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Title: Lessons from bacteriophages part 2: A saga of scientific breakthroughs and prospects for their use in human health

Abstract

Bacteriophages, or phages, are considered the most abundant entities on the planet, with their total numbers ranging from 10 30 ± 10 31 particles. Phages are known to play an important role in driving the evolution of their bacterial hosts, mostly via generalized and specialized transduction mechanisms. Phage therapy as a means to eliminate bacterial pathogens was used first in the 1920s; however, its use declined due to the advent of antibiotics in the 1940s. Eastern European countries have performed human trials for phage therapy for a century now, including a phage therapy trial in 1938 at the Eliava Institute of Bacteriophage in Georgia that successfully eliminated bacterial dysentery in 74% of the 219 cases by using a phage cocktail that targeted a wide range of causative agents for dysentery. Here, we present some of the major contributions of phage research to human health.

Authors:
ORCiD logo [1]; ORCiD logo [1]
  1. Univ. of Connecticut, Storrs, CT (United States). Dept. of Molecular and Cell Biology
Publication Date:
Research Org.:
Lawrence Berkeley National Lab. (LBNL), Berkeley, CA (United States)
Sponsoring Org.:
USDOE Office of Science (SC); National Institutes of Health (NIH)
OSTI Identifier:
1560551
Grant/Contract Number:  
[AC02-05CH11231]
Resource Type:
Accepted Manuscript
Journal Name:
PLoS Pathogens
Additional Journal Information:
[ Journal Volume: 14; Journal Issue: 5]; Journal ID: ISSN 1553-7374
Publisher:
Public Library of Science
Country of Publication:
United States
Language:
English
Subject:
59 BASIC BIOLOGICAL SCIENCES

Citation Formats

Asija, Kunica, and Teschke, Carolyn M. Lessons from bacteriophages part 2: A saga of scientific breakthroughs and prospects for their use in human health. United States: N. p., 2018. Web. doi:10.1371/journal.ppat.1006970.
Asija, Kunica, & Teschke, Carolyn M. Lessons from bacteriophages part 2: A saga of scientific breakthroughs and prospects for their use in human health. United States. doi:10.1371/journal.ppat.1006970.
Asija, Kunica, and Teschke, Carolyn M. Thu . "Lessons from bacteriophages part 2: A saga of scientific breakthroughs and prospects for their use in human health". United States. doi:10.1371/journal.ppat.1006970. https://www.osti.gov/servlets/purl/1560551.
@article{osti_1560551,
title = {Lessons from bacteriophages part 2: A saga of scientific breakthroughs and prospects for their use in human health},
author = {Asija, Kunica and Teschke, Carolyn M.},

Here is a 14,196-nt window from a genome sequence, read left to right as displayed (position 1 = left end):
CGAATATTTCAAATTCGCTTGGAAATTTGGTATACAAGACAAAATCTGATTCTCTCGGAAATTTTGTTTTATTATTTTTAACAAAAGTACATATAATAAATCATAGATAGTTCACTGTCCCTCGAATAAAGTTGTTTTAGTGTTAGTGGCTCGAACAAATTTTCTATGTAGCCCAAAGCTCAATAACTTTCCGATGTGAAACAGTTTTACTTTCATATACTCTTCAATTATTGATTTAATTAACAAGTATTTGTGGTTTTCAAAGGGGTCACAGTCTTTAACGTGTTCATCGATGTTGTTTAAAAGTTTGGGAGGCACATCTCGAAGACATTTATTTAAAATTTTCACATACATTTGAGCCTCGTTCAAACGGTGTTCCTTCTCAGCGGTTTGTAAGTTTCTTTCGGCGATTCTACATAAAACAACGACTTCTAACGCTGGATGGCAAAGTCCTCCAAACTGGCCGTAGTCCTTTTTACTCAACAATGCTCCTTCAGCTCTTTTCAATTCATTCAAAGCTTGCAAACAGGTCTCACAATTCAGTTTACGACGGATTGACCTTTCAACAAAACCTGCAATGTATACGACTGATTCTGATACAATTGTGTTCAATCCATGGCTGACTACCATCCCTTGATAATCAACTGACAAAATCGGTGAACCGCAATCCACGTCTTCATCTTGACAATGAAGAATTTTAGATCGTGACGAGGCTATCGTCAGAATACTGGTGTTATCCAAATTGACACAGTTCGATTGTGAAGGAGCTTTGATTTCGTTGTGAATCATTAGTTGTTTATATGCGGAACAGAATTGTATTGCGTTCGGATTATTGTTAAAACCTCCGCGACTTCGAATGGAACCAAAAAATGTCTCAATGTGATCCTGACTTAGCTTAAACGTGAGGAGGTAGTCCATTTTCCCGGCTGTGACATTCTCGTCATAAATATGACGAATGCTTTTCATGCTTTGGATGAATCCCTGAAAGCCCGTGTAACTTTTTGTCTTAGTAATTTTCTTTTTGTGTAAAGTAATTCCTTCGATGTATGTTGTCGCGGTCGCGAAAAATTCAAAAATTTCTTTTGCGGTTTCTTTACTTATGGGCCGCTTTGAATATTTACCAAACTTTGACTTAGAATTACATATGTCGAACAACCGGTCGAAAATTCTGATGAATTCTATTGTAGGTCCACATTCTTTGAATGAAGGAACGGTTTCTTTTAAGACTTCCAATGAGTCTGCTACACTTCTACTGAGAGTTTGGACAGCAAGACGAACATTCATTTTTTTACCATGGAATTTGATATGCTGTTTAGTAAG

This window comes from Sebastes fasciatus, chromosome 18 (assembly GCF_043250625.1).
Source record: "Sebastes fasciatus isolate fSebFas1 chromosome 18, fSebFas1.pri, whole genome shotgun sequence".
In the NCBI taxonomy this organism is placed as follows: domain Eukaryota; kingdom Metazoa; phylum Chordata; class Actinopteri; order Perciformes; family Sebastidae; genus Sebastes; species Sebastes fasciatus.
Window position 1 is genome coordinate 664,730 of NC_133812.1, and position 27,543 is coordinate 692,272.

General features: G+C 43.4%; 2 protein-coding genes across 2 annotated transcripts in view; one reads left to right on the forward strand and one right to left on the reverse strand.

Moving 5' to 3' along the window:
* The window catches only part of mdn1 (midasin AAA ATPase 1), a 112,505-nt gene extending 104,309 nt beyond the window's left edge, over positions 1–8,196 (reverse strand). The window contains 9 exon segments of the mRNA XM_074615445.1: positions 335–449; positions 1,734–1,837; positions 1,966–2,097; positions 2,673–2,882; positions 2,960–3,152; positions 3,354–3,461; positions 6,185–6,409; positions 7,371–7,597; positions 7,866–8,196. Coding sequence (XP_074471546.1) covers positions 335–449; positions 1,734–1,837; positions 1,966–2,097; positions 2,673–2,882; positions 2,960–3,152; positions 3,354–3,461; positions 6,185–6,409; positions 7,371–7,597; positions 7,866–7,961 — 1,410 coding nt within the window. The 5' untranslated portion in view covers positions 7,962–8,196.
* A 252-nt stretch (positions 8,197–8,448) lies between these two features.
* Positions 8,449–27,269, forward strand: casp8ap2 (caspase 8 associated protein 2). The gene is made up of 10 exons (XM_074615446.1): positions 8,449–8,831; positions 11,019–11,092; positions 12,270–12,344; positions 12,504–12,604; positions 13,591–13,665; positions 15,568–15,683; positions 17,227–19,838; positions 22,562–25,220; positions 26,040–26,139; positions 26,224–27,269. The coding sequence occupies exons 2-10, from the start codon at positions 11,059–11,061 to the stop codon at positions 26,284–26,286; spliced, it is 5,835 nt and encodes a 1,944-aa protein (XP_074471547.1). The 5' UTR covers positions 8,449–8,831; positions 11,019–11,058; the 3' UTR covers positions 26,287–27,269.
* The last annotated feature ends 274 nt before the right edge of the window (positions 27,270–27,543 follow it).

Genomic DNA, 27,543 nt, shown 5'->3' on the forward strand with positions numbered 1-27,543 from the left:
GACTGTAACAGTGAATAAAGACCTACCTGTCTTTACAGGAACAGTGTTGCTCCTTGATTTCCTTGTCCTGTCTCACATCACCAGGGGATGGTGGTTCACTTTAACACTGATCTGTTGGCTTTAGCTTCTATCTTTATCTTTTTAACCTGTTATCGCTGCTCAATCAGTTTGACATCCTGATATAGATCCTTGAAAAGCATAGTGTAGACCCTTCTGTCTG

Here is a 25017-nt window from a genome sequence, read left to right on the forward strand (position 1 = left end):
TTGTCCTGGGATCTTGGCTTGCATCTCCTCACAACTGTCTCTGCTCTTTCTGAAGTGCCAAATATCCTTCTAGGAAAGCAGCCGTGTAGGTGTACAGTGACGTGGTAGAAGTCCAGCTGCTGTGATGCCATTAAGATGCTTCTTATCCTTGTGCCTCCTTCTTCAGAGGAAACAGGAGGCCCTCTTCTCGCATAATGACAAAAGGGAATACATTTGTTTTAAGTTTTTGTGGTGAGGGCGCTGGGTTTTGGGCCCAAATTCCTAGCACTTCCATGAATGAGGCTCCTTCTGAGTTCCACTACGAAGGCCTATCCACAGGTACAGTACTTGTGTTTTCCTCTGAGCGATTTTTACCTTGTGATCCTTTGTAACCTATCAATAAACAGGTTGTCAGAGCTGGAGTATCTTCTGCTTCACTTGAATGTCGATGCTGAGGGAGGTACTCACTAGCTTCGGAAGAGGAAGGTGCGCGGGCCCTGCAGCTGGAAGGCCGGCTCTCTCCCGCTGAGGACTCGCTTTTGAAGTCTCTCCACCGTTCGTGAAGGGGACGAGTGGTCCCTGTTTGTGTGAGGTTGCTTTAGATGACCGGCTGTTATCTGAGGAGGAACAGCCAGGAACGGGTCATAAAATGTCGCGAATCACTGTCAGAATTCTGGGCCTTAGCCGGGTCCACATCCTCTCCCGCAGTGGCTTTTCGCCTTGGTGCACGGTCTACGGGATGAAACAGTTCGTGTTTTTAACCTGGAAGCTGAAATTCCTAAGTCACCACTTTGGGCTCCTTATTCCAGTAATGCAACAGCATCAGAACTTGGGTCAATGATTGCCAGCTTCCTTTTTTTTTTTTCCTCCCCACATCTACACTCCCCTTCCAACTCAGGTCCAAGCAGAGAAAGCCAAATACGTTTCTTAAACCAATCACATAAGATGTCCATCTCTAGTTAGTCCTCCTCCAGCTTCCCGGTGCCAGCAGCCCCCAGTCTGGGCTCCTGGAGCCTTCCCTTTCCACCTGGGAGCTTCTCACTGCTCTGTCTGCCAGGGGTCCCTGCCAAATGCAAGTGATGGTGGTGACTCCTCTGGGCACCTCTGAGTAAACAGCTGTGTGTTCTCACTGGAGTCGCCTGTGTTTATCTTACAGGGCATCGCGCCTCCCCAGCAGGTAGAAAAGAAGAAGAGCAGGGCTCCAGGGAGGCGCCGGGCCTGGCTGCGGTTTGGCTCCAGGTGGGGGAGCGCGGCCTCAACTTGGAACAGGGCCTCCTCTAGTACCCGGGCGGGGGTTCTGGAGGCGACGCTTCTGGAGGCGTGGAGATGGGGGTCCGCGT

abstractNote = {Bacteriophages, or phages, are considered the most abundant entities on the planet, with their total numbers ranging from 1030 ± 1031 particles. Phages are known to play an important role in driving the evolution of their bacterial hosts, mostly via generalized and specialized transduction mechanisms. Phage therapy as a means to eliminate bacterial pathogens was used first in the 1920s; however, its use declined due to the advent of antibiotics in the 1940s. Eastern European countries have performed human trials for phage therapy for a century now, including a phage therapy trial in 1938 at the Eliava Institute of Bacteriophage in Georgia that successfully eliminated bacterial dysentery in 74% of the 219 cases by using a phage cocktail that targeted a wide range of causative agents for dysentery. Here, we present some of the major contributions of phage research to human health.},
doi = {10.1371/journal.ppat.1006970},
journal = {PLoS Pathogens},
number = [5],
volume = [14],
place = {United States},
year = {2018},
month = {5}
}

Journal Article:
Free Publicly Available Full Text
Publisher's Version of Record

Citation Metrics:
Cited by: 3 works
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Figures / Tables:

Fig 1 Fig 1: (A) Coevolution of phage with bacterial hosts. Mechanisms of coevolution by phages and their bacterial hosts. (B) Effects of phages on human health. Phages can affect human health directly or can be used after genetic manipulation to affect disease outcomes. Cas, CRISPR-associated protein; CD, Crohn disease; CRISPR, clusteredmore » regularly interspaced short palindromic repeat; DISARM, defense island system associated with restriction-modification; IBD, irritable bowel disorder.« less

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    Figures / Tables found in this record:

      Figures/Tables have been extracted from DOE-funded journal article accepted manuscripts.